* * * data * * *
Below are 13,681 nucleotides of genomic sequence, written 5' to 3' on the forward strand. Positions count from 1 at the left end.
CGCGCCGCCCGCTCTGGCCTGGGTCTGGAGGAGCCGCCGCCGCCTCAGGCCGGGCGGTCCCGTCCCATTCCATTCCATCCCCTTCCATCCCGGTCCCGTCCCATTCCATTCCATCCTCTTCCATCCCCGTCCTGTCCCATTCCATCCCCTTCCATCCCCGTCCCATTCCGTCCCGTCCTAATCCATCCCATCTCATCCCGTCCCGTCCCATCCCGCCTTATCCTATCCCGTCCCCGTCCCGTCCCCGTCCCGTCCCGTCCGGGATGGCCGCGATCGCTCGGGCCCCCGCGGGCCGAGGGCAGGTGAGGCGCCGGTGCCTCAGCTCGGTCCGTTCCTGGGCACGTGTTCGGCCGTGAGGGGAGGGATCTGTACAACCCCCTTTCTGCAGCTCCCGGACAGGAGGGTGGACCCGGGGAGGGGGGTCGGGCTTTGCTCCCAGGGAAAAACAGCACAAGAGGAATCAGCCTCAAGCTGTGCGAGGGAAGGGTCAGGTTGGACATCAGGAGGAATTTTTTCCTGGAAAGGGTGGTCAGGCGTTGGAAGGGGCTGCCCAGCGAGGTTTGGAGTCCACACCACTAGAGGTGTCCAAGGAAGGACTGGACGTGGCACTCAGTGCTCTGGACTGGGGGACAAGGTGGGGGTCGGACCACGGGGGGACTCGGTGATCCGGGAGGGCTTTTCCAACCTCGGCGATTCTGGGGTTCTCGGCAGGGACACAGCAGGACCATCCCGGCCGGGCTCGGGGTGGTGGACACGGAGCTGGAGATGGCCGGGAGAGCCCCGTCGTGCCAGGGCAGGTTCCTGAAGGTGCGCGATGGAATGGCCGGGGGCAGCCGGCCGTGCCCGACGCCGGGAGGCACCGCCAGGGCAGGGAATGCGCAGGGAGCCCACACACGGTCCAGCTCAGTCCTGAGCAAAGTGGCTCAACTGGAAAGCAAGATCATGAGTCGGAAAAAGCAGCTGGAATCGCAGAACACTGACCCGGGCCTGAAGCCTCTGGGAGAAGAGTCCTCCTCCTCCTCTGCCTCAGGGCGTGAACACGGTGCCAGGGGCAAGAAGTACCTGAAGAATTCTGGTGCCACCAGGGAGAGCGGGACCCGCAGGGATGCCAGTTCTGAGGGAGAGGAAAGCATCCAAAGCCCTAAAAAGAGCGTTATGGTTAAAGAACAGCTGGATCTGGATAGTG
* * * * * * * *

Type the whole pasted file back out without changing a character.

Below are 13,681 nucleotides of genomic sequence, written 5' to 3' on the forward strand. Positions count from 1 at the left end.
CGCGCCGCCCGCTCTGGCCTGGGTCTGGAGGAGCCGCCGCCGCCTCAGGCCGGGCGGTCCCGTCCCATTCCATTCCATCCCCTTCCATCCCGGTCCCGTCCCATTCCATTCCATCCTCTTCCATCCCCGTCCTGTCCCATTCCATCCCCTTCCATCCCCGTCCCATTCCGTCCCGTCCTAATCCATCCCATCTCATCCCGTCCCGTCCCATCCCGCCTTATCCTATCCCGTCCCCGTCCCGTCCCCGTCCCGTCCCGTCCGGGATGGCCGCGATCGCTCGGGCCCCCGCGGGCCGAGGGCAGGTGAGGCGCCGGTGCCTCAGCTCGGTCCGTTCCTGGGCACGTGTTCGGCCGTGAGGGGAGGGATCTGTACAACCCCCTTTCTGCAGCTCCCGGACAGGAGGGTGGACCCGGGGAGGGGGGTCGGGCTTTGCTCCCAGGGAAAAACAGCACAAGAGGAATCAGCCTCAAGCTGTGCGAGGGAAGGGTCAGGTTGGACATCAGGAGGAATTTTTTCCTGGAAAGGGTGGTCAGGCGTTGGAAGGGGCTGCCCAGCGAGGTTTGGAGTCCACACCACTAGAGGTGTCCAAGGAAGGACTGGACGTGGCACTCAGTGCTCTGGACTGGGGGACAAGGTGGGGGTCGGACCACGGGGGGACTCGGTGATCCGGGAGGGCTTTTCCAACCTCGGCGATTCTGGGGTTCTCGGCAGGGACACAGCAGGACCATCCCGGCCGGGCTCGGGGTGGTGGACACGGAGCTGGAGATGGCCGGGAGAGCCCCGTCGTGCCAGGGCAGGTTCCTGAAGGTGCGCGATGGAATGGCCGGGGGCAGCCGGCCGTGCCCGACGCCGGGAGGCACCGCCAGGGCAGGGAATGCGCAGGGAGCCCACACACGGTCCAGCTCAGTCCTGAGCAAAGTGGCTCAACTGGAAAGCAAGATCATGAGTCGGAAAAAGCAGCTGGAATCGCAGAACACTGACCCGGGCCTGAAGCCTCTGGGAGAAGAGTCCTCCTCCTCCTCTGCCTCAGGGCGTGAACACGGTGCCAGGGGCAAGAAGTACCTGAAGAATTCTGGTGCCACCAGGGAGAGCGGGACCCGCAGGGATGCCAGTTCTGAGGGAGAGGAAAGCATCCAAAGCCCTAAAAAGAGCGTTATGGTTAAAGAACAGCTGGATCTGGATAGTG